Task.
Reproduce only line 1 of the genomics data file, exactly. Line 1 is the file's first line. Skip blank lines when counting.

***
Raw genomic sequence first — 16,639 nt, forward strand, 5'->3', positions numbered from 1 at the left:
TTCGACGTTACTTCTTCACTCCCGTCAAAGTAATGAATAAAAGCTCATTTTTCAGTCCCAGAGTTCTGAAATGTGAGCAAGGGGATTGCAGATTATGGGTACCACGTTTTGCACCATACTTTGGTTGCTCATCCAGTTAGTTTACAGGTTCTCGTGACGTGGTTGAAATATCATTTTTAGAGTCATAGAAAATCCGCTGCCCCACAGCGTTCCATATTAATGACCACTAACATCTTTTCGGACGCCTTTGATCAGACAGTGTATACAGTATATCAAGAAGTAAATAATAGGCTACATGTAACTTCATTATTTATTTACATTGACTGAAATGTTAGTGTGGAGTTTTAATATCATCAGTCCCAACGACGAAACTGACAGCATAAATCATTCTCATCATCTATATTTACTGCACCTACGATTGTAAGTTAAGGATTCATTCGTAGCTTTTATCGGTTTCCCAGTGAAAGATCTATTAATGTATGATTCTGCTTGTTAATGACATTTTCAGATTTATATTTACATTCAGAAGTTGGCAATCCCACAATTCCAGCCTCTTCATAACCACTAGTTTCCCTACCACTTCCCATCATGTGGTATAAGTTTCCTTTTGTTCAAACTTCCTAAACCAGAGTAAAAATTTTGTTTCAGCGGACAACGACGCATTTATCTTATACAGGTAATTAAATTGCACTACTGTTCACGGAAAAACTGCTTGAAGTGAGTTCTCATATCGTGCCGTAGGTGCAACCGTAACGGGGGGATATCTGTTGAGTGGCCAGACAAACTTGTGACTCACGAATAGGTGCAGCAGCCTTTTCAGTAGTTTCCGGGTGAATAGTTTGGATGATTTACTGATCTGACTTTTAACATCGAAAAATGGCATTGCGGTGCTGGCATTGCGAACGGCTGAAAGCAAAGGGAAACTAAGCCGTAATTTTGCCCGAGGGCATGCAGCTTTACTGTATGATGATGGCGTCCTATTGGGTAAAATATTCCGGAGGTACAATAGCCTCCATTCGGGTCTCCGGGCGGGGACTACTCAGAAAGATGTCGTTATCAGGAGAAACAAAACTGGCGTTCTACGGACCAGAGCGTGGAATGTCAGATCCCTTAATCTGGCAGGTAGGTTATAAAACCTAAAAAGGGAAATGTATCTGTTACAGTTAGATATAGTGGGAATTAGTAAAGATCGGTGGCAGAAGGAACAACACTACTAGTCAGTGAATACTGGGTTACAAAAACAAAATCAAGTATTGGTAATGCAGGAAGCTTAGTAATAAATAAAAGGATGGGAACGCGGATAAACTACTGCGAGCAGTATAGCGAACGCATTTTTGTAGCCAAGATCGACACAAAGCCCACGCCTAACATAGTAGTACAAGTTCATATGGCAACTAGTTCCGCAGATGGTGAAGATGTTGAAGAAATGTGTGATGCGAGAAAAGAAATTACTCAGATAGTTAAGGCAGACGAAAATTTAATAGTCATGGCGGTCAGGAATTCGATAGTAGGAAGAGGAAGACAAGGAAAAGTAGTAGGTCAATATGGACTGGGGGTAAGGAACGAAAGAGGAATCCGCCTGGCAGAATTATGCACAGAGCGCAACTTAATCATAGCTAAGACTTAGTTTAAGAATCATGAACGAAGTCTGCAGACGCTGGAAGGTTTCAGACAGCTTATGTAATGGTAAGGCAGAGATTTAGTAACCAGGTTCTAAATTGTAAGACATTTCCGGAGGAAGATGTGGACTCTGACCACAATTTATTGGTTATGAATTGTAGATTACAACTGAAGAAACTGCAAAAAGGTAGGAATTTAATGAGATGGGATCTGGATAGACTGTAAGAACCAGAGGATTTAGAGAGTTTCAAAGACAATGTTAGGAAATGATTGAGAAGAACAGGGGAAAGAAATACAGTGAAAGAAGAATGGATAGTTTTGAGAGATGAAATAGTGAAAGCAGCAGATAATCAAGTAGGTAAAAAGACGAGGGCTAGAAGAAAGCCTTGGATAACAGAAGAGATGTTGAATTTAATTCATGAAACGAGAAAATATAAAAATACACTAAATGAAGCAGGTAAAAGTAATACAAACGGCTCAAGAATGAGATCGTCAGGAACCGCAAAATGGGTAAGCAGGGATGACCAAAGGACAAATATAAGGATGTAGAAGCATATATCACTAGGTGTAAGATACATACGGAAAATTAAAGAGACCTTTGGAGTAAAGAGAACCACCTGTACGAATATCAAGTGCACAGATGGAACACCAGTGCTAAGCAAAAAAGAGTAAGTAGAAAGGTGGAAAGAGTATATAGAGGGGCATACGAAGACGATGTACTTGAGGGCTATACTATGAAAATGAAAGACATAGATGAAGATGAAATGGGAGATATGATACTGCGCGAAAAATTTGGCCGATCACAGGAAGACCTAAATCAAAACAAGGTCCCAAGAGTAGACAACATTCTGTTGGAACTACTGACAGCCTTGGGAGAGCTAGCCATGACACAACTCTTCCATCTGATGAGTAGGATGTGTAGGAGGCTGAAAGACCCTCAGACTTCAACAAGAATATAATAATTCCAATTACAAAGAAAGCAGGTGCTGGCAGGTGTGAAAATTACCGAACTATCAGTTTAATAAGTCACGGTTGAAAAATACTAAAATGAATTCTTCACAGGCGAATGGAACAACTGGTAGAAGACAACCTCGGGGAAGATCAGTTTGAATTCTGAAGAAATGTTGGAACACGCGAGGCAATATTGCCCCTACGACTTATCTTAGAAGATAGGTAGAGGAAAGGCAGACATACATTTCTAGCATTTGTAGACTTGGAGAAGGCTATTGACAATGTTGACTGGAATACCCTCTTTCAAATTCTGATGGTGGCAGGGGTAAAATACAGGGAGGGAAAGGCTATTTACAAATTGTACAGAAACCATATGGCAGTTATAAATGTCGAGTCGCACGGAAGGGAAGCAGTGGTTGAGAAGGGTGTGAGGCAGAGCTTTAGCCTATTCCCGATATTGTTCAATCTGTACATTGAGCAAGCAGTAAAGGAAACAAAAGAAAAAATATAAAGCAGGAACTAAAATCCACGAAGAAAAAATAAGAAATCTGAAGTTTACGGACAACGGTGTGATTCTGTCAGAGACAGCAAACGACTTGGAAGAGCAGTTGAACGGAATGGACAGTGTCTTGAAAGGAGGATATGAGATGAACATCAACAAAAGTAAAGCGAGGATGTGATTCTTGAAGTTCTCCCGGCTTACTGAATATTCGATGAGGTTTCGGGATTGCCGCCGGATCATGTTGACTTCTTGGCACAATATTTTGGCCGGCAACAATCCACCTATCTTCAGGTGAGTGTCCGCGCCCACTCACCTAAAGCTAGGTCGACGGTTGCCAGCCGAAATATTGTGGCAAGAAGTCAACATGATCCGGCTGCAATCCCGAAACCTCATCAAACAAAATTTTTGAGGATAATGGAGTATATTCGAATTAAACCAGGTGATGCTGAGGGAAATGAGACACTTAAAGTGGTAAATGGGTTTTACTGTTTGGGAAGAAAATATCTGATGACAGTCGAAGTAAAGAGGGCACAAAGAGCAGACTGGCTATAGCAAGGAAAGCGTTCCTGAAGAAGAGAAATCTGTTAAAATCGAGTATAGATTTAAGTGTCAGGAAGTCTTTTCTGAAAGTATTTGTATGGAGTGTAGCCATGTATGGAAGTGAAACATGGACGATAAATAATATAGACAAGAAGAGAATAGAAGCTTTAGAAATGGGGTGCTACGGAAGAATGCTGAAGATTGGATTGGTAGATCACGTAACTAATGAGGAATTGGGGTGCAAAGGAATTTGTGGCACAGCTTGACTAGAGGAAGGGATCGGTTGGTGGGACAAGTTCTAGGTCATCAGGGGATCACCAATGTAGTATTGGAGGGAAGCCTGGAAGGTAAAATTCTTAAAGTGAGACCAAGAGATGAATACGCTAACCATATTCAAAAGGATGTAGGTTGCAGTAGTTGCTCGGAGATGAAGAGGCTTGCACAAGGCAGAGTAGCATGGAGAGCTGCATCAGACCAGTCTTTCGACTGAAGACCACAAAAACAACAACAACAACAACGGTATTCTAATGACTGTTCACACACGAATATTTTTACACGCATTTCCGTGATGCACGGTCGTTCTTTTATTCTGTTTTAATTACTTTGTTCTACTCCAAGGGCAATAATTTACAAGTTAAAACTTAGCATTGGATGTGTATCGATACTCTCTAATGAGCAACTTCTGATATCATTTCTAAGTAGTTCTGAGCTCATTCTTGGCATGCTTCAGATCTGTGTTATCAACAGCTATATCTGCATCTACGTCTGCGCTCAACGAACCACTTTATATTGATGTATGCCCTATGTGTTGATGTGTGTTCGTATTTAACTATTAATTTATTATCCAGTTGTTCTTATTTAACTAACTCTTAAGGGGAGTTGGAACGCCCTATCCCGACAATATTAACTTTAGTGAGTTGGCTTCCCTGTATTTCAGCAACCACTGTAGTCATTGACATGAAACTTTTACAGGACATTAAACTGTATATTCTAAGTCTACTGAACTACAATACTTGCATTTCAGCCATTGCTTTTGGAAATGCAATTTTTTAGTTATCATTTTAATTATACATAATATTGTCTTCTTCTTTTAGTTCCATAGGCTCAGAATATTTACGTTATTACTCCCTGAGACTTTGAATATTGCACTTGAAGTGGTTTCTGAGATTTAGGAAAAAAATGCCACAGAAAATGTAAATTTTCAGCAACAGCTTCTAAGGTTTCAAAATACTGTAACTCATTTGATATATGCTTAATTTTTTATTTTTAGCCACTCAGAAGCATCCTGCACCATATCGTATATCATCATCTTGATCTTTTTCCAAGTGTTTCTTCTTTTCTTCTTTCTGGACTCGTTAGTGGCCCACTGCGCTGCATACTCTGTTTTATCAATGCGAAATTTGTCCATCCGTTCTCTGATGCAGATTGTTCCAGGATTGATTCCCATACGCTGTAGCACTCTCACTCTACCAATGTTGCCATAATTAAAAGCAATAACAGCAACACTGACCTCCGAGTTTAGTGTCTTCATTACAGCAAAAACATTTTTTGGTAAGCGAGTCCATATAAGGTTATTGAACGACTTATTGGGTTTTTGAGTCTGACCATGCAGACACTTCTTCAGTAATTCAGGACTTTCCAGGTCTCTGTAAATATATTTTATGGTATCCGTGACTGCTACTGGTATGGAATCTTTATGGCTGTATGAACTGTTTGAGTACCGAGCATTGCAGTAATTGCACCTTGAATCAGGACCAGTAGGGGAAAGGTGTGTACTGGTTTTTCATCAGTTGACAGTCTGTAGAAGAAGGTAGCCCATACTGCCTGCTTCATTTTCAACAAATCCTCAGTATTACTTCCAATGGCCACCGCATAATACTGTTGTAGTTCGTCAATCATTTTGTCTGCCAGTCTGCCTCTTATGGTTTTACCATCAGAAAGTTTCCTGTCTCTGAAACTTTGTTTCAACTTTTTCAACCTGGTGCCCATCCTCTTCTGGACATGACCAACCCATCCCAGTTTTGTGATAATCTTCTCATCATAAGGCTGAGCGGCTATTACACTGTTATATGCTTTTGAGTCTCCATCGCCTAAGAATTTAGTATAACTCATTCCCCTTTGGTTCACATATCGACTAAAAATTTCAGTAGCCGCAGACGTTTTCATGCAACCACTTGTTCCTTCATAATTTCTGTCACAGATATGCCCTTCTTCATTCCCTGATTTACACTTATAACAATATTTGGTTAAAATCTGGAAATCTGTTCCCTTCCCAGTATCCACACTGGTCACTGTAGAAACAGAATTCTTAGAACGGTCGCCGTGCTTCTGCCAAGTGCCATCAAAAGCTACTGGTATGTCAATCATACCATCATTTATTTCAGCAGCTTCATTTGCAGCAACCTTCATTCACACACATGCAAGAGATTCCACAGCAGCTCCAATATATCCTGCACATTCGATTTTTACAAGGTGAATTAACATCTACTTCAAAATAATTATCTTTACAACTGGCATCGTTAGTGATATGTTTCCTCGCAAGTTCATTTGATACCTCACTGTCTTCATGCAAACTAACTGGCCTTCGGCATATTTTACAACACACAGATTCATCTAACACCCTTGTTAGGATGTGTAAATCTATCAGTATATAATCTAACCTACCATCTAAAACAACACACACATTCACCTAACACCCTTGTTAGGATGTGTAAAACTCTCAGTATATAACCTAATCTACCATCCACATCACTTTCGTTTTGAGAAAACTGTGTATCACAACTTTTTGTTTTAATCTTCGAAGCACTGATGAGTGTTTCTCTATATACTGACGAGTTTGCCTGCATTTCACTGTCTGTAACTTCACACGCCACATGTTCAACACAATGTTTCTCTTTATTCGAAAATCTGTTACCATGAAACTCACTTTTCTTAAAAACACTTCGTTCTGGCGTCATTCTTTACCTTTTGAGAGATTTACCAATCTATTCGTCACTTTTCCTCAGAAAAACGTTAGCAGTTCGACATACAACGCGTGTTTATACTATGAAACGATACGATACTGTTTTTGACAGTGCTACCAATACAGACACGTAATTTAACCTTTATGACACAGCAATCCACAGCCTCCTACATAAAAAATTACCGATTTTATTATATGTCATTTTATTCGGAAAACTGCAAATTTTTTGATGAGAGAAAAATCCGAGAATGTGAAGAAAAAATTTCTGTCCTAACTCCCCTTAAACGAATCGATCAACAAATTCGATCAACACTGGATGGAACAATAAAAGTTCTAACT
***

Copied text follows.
Raw genomic sequence first — 16,639 nt, forward strand, 5'->3', positions numbered from 1 at the left: